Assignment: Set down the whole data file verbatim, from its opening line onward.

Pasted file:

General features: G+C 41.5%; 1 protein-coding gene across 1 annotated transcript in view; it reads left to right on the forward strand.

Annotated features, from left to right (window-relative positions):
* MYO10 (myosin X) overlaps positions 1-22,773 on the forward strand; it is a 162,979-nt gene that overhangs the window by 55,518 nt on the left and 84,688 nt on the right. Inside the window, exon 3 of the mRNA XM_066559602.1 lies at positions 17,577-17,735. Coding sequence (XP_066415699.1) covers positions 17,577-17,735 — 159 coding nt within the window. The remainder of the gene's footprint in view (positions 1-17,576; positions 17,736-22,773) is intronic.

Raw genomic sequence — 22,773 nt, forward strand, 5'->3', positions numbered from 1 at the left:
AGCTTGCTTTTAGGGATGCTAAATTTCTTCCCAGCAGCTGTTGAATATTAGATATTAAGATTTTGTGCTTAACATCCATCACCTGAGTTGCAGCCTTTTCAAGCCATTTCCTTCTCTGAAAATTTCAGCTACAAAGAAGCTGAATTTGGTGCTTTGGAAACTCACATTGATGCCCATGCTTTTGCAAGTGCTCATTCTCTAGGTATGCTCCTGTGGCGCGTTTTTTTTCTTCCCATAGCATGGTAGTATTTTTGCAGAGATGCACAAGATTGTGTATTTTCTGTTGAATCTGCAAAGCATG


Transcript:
General features: G+C 41.5%; 1 protein-coding gene across 1 annotated transcript in view; it reads left to right on the forward strand.

Annotated features, from left to right (window-relative positions):
* MYO10 (myosin X) overlaps positions 1-22,773 on the forward strand; it is a 162,979-nt gene that overhangs the window by 55,518 nt on the left and 84,688 nt on the right. Inside the window, exon 3 of the mRNA XM_066559602.1 lies at positions 17,577-17,735. Coding sequence (XP_066415699.1) covers positions 17,577-17,735 — 159 coding nt within the window. The remainder of the gene's footprint in view (positions 1-17,576; positions 17,736-22,773) is intronic.

Raw genomic sequence — 22,773 nt, forward strand, 5'->3', positions numbered from 1 at the left:
AGCTTGCTTTTAGGGATGCTAAATTTCTTCCCAGCAGCTGTTGAATATTAGATATTAAGATTTTGTGCTTAACATCCATCACCTGAGTTGCAGCCTTTTCAAGCCATTTCCTTCTCTGAAAATTTCAGCTACAAAGAAGCTGAATTTGGTGCTTTGGAAACTCACATTGATGCCCATGCTTTTGCAAGTGCTCATTCTCTAGGTATGCTCCTGTGGCGCGTTTTTTTTCTTCCCATAGCATGGTAGTATTTTTGCAGAGATGCACAAGATTGTGTATTTTCTGTTGAATCTGCAAAGCATG